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Why It's So Hard To Open A Microbrewery In Los Angeles

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Angel City Brewery (Photo by Doran via the LAist Featured Photos pool)
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Los Angeles' microbrewery scene has been slow to catch on compared to other parts of the country (and even the state). But it turns out that when microbreweries do want to settle in a market that isn't quite tapped out, many of them are looking just outside of city limits.

The Daily Breeze says that's because microbreweries are being pushed out by the red tape and bureaucracy in Los Angeles, while being lured to nearby cities like Torrance.

Laurie Porter, co-owner of Smog City the newest brewery to open in Torrance, told The Daily Breeze her experience:

"We had been dealing with the city of Los Angeles for about three years intermittently, going in and talking to them. Every time we went in it was not the best experience and every time we went in it was a different person. We came to Torrance and it was the same people (we were dealing with) over and over and over again I felt like I could create a relationship with, get to know and if I needed an answer I could call the right person."
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When Redondo Beach saw what was happening in nearby Torrance, the city wanted a piece of the action and worked to streamline the requirements for microbreweries even before any would-be brewers considered moving there. That means that when Tom Dunbabin walked into City Hall, he was able to get his brewery Coastline Brewing Co. approved within 10 weeks: "The people who work in the Planning Department understood the business. They saw this as us putting in a destination in north Redondo."The South Bay is quickly becoming a hotspot for craft brewers, and it has been the destination of the Los Angeles area's first beer tours. But breweries have been popping up all over the county, including the San Gabriel Valley, Long Beach, Claremont and Lakewood. Pacific Plate Brewing Company opened in Monrovia this week, explicitly to avoid red tape in Los Angeles, its owner told The Daily Breeze.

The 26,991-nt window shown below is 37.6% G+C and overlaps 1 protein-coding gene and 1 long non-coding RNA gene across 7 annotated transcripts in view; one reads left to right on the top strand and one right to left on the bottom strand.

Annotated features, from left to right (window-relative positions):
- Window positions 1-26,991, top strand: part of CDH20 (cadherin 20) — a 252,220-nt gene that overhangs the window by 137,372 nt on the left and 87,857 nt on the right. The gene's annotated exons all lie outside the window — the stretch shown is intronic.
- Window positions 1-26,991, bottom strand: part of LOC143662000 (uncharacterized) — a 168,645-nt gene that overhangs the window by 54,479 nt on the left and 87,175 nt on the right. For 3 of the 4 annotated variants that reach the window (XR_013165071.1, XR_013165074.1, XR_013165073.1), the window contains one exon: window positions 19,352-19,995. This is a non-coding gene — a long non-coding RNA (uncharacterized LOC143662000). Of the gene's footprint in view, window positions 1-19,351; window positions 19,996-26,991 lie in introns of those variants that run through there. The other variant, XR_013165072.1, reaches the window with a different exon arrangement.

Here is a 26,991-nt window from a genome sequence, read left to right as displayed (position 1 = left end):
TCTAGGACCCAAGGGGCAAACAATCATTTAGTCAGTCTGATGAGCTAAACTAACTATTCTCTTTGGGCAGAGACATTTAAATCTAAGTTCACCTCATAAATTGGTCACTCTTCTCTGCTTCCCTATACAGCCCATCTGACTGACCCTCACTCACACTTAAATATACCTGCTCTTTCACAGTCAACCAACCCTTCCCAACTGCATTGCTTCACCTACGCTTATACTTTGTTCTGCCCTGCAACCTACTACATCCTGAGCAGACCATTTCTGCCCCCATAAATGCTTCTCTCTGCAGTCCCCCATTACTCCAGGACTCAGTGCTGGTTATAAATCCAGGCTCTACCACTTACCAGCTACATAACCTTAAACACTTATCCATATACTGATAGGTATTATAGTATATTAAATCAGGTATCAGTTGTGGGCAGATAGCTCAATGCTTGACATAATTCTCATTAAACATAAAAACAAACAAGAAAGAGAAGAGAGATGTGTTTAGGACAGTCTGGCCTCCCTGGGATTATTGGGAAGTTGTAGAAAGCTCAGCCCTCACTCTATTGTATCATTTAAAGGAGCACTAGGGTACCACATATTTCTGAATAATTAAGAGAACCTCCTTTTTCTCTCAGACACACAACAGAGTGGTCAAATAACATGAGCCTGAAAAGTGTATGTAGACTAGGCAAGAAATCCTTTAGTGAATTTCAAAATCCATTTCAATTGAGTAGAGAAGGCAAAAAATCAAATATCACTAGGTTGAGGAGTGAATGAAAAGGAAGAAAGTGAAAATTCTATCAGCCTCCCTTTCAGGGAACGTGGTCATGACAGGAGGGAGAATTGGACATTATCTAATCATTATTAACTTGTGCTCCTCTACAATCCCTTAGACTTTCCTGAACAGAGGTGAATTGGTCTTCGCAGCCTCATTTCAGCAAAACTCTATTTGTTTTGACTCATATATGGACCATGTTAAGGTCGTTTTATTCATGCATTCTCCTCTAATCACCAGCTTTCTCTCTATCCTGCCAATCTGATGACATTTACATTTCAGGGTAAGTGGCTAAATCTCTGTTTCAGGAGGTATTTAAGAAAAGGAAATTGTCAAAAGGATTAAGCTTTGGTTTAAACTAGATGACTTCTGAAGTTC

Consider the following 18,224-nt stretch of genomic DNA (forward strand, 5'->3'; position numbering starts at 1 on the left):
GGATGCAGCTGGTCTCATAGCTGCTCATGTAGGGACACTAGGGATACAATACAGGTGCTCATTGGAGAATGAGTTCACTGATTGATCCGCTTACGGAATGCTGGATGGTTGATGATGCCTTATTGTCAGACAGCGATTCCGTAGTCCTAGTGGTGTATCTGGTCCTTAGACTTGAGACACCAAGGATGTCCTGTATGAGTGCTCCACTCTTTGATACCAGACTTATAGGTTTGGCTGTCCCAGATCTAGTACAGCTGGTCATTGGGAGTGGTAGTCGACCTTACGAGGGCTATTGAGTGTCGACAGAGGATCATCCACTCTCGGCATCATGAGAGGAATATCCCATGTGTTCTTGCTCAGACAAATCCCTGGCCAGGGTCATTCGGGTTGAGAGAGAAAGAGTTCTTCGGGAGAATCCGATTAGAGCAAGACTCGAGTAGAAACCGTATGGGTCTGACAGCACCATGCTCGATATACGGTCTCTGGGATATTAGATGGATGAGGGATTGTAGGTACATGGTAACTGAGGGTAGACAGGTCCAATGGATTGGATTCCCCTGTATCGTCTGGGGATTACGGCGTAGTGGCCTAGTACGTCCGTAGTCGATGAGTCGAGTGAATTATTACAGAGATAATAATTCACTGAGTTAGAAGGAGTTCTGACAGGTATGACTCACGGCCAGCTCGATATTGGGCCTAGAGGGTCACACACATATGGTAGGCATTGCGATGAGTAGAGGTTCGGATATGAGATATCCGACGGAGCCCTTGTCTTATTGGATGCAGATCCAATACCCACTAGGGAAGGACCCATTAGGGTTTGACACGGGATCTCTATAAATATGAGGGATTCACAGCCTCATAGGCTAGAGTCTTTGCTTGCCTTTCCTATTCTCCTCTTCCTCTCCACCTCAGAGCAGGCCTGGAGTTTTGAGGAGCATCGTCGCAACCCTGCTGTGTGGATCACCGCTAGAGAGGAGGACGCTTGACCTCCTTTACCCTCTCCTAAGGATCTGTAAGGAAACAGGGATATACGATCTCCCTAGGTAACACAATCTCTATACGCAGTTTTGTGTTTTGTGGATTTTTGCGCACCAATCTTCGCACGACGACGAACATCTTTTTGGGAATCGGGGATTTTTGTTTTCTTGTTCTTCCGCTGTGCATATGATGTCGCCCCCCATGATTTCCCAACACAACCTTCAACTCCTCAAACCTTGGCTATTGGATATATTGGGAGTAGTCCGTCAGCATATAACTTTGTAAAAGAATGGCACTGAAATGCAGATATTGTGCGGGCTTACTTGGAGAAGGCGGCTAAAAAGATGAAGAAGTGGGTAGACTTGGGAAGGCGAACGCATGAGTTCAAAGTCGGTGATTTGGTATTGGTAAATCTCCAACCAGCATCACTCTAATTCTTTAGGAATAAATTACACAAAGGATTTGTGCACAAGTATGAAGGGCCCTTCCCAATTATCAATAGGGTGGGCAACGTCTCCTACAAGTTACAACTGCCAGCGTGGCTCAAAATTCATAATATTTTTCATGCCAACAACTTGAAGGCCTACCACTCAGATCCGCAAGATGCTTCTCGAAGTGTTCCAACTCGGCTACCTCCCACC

Brewers that have been able to make it in city limits said it was a tough process. One of the pioneers Eagle Rock Brewery described the process of applying for a permit in 2008 as "an exercise in bureaucratic gymnastics."

MacLeod Ales, which is hoping to open the first craft brewery in the San Fernando Valley, told The Daily Breeze that it has threatened to move outside of Los Angeles after the process became a headache. They're hopeful that they'll open in Van Nuys by 2014, but they have a feeling it would have been easier elsewhere: "We've talked to breweries in surrounding areas and they gave us their condolences that we chose Los Angeles."

The red tape might be a headache, but brewers are optimistic about business in Los Angeles. Alan Newman of Angel City Brewing, which opened in downtown Los Angeles, predicts a big boom in craft beer: "The world of craft beer skipped over Los Angeles County and it now seems to be coming back into the fold with the rest of the West Coast."